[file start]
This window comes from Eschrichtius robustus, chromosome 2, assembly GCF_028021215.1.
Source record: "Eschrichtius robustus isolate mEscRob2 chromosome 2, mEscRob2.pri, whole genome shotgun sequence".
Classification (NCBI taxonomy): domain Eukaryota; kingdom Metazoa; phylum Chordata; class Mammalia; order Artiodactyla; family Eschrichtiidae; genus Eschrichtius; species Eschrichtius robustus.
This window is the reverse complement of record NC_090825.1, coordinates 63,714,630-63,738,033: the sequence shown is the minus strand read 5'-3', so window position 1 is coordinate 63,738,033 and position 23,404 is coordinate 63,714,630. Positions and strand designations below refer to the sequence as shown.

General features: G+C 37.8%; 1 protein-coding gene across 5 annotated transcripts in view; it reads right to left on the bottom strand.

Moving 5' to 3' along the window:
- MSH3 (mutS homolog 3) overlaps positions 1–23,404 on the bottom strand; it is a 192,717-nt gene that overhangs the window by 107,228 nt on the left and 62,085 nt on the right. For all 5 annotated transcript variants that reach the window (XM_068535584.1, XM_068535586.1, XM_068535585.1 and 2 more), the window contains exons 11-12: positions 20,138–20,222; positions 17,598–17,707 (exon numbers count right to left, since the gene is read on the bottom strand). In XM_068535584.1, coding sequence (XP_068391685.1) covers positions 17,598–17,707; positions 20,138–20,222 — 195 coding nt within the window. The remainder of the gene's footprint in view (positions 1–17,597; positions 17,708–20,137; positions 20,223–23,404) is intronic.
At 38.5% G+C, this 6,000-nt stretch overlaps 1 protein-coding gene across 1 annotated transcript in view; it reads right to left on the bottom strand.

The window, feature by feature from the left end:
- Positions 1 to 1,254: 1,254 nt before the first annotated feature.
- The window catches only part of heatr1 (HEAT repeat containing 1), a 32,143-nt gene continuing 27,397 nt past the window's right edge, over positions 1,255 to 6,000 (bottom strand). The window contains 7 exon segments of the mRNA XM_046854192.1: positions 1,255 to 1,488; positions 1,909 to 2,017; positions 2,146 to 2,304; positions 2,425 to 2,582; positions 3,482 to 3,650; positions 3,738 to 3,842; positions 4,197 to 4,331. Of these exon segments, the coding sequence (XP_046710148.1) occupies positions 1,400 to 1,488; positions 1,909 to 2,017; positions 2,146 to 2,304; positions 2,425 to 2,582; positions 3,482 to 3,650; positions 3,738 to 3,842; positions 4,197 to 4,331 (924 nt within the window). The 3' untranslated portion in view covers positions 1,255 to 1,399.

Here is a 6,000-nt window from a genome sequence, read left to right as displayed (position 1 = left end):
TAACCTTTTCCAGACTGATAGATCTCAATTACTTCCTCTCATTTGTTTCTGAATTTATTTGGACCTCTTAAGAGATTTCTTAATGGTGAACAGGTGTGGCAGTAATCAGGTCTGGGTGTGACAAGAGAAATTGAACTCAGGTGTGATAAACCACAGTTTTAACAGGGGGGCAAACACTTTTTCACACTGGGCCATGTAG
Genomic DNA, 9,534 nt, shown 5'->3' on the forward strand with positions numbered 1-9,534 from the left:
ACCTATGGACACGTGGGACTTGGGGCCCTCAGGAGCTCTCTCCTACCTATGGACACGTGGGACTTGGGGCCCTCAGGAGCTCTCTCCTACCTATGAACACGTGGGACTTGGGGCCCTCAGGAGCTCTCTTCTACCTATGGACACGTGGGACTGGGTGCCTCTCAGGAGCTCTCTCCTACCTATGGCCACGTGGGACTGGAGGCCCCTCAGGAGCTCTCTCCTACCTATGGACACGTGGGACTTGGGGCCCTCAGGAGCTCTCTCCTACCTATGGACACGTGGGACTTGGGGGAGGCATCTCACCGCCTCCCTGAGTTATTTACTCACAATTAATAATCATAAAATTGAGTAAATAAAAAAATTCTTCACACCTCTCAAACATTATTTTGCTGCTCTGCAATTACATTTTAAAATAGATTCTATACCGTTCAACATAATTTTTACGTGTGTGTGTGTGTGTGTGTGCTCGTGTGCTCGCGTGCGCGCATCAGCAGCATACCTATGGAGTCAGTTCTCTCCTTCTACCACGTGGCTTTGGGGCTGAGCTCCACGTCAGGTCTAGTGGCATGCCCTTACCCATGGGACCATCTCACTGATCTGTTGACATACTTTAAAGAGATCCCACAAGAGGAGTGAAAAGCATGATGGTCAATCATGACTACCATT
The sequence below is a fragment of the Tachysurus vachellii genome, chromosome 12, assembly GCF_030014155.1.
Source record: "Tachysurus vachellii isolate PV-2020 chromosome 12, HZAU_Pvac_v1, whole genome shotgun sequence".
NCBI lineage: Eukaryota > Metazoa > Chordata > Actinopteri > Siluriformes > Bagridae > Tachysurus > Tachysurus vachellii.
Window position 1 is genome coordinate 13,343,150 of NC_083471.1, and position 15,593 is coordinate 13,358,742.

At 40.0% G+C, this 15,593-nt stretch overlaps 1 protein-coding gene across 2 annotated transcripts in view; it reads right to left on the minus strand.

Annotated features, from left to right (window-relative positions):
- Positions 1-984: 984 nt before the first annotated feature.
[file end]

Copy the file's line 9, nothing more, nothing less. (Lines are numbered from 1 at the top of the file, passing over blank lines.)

The window, feature by feature from the left end: